This blog is a transcript of a segment from our webinar “Why Blockchain For CBDC?” held on the 12th of November. If you’d like to get first dibs on tickets to our events and webinars, sign up for our newsletter.
In many ways, CBDC has become synonymous with blockchain. However, CBDC can easily be implemented without it. Just look at China’s DCEP, which uses a central state-owned database instead of a distributed ledger. So the question of why blockchain for CBDCs as a preferred or even valid solution remains.
The simple answer? Blockchain provides the ability to create a fully decentralized CBDC network. Entities other than the central bank can participate in the operation of the network, increasing resilience, security, efficiency, programmability, and interoperability. And compared to traditional financial networks, blockchains enable high speed, low-cost transactions. But there are three other reasons we feel blockchain is suited for CBDC. Let’s explore those:
Digital Token Properties
I want to start with a basic blockchain functionality that is well-aligned with CBDC’s needs: digital token properties. As we support ERC-20 tokens on OMG Network, I’ll reference that standard in particular.
- First, ERC20 tokens can be issued on any Ethereum based platform, including Hyperledger Besu. Token issuance on multiple platforms is also supported, enabling future cross-chain use.
- Second, tokens are controlled by the issuing smart contract owner. This allows them to manage supply by minting and burning tokens and potentially maintaining a list of restricted wallets.
- Third, tokens cannot be counterfeited as they are irreplicable. Tokens issued from any other contract apart from that owned by the central bank will not be accepted. And there are many ways to secure the private key controlling those functions. And the ERC-20 standard, in particular, has a whole ecosystem to support it, allowing for programmability, security, and interoperability.
DeFi & Innovation
The blockchain ecosystem has grown exponentially over the past few years, with mature and innovative tools, products, and services. The Decentralized Finance or DeFi boom has created lending platforms, decentralized exchanges, and other financial services with increased accessibility and efficiency.
This ecosystem also provides a set of tested best practices against a very advanced adversarial environment. As we will present later, our CBDC lifecycle uses a variety of those best practices.
These practices include leveraging hot, warm, and cold wallets to ensure funds are safely held while still accessible for immediate needs. It comprises key management techniques for custodial wallets to ensure those managing wallets can keep them secure. And it includes liquidity, settlement, and exchange services that help funds flow between the traditional and digital channels.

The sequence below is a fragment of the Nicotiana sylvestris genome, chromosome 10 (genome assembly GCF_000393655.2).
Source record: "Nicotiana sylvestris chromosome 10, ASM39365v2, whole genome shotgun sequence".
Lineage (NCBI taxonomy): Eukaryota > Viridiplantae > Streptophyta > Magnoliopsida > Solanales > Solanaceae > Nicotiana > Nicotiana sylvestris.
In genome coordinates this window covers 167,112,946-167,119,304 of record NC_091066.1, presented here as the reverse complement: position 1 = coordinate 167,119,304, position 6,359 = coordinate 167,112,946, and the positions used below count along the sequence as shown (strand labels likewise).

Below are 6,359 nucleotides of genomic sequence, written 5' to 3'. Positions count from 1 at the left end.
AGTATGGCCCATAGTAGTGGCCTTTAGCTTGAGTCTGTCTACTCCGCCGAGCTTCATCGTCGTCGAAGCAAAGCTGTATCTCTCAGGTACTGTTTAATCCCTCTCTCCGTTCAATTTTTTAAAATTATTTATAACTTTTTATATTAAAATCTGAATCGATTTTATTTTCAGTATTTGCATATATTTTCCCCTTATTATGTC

All this innovation can quickly be leveraged by CBDCs in adopting blockchain technology. Plus, for those fearful of the riskier DeFi schemes, the added support and oversight of a central bank reduces the risk of mass adopting these new financial services.
True Public Ownership
Almost all CBDCs designs are aiming for a cash-like asset with direct claims on the central bank. Blockchain technology is uniquely suited for these cash-like properties with a path to true and direct public ownership of the currency.
For me, the most exciting possibility for CBDC on an open platform is the idea of public ownership. The public can actively participate in the operation of the CBDC network, becoming a true public good. The network will continue to operate uninterrupted for as long as the public is willing. Openness also paves the way for numerous possibilities for interoperability, especially at the supranational level.
At the individual level, traditional digital money systems are custodial, with trusted central parties holding their funds. Blockchain technology gives us the option of true cash-like bearer ownership. In its purest form, wallets holding cryptographic keys have sole control over their funds.
Wallets can still be custodial for those who don’t want that responsibility. This gives people a greater choice in how they want to manage their funds. At their best, blockchains are trustless networks. Sometimes this can also be seen as trust-minimized or distributed trust networks. For the sake of this conversation, I’ll refer to this characteristic as “trustlessness.”
The participants’ actions in a trustless network are governed by protocols, crypto-economics, and consensus mechanisms — rather than by trusted, centralized parties.
Trustlessness is the fundamental invention of blockchains that make them unique. Never before have we been able to create such large trustless financial networks. By reducing the need for trust, we can also reduce much of the legal overhead to enforce that trust. We reduce the need for contracts and agreements and arrangements of liability.
This is most interesting at the supranational level. CBDCs are necessarily global. As large economies develop their own CBDC networks, smaller economies are at risk of being supplanted by these networks. This opens up issues of sovereignty and national security. Regional and consortium networks are going to become more important. Trustless networks are better aligned to those sovereignty issues since these networks are truly peer-to-peer. Achieving regional or consortium CBDC interoperability through trustless networks can be more efficient by reducing the need for multilateral agreements. Central banks in a particular region or economic cooperative can agree on and trust consensus mechanisms instead.
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